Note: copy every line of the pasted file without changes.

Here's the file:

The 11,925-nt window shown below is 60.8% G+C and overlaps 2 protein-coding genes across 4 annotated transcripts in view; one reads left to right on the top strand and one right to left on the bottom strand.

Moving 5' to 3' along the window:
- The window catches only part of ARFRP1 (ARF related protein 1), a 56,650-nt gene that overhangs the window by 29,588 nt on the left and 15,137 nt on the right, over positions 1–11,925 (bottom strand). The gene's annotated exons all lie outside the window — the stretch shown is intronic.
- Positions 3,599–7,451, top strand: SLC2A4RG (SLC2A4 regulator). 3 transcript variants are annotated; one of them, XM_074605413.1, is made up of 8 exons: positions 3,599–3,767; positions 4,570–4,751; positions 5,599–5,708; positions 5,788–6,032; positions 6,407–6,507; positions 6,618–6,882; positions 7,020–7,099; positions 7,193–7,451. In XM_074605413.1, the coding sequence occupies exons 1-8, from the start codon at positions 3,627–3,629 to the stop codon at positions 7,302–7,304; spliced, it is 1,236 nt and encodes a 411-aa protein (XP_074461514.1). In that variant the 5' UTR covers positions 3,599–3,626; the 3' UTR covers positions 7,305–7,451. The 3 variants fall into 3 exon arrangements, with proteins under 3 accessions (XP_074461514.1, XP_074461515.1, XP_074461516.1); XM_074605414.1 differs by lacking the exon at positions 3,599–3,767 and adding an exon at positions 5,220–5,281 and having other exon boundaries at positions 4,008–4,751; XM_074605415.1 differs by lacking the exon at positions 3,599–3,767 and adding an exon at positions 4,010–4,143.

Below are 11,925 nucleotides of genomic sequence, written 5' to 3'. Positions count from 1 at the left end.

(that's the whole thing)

The 11,925-nt window shown below is 60.8% G+C and overlaps 2 protein-coding genes across 4 annotated transcripts in view; one reads left to right on the top strand and one right to left on the bottom strand.

Moving 5' to 3' along the window:
- The window catches only part of ARFRP1 (ARF related protein 1), a 56,650-nt gene that overhangs the window by 29,588 nt on the left and 15,137 nt on the right, over positions 1–11,925 (bottom strand). The gene's annotated exons all lie outside the window — the stretch shown is intronic.
- Positions 3,599–7,451, top strand: SLC2A4RG (SLC2A4 regulator). 3 transcript variants are annotated; one of them, XM_074605413.1, is made up of 8 exons: positions 3,599–3,767; positions 4,570–4,751; positions 5,599–5,708; positions 5,788–6,032; positions 6,407–6,507; positions 6,618–6,882; positions 7,020–7,099; positions 7,193–7,451. In XM_074605413.1, the coding sequence occupies exons 1-8, from the start codon at positions 3,627–3,629 to the stop codon at positions 7,302–7,304; spliced, it is 1,236 nt and encodes a 411-aa protein (XP_074461514.1). In that variant the 5' UTR covers positions 3,599–3,626; the 3' UTR covers positions 7,305–7,451. The 3 variants fall into 3 exon arrangements, with proteins under 3 accessions (XP_074461514.1, XP_074461515.1, XP_074461516.1); XM_074605414.1 differs by lacking the exon at positions 3,599–3,767 and adding an exon at positions 5,220–5,281 and having other exon boundaries at positions 4,008–4,751; XM_074605415.1 differs by lacking the exon at positions 3,599–3,767 and adding an exon at positions 4,010–4,143.

Below are 11,925 nucleotides of genomic sequence, written 5' to 3'. Positions count from 1 at the left end.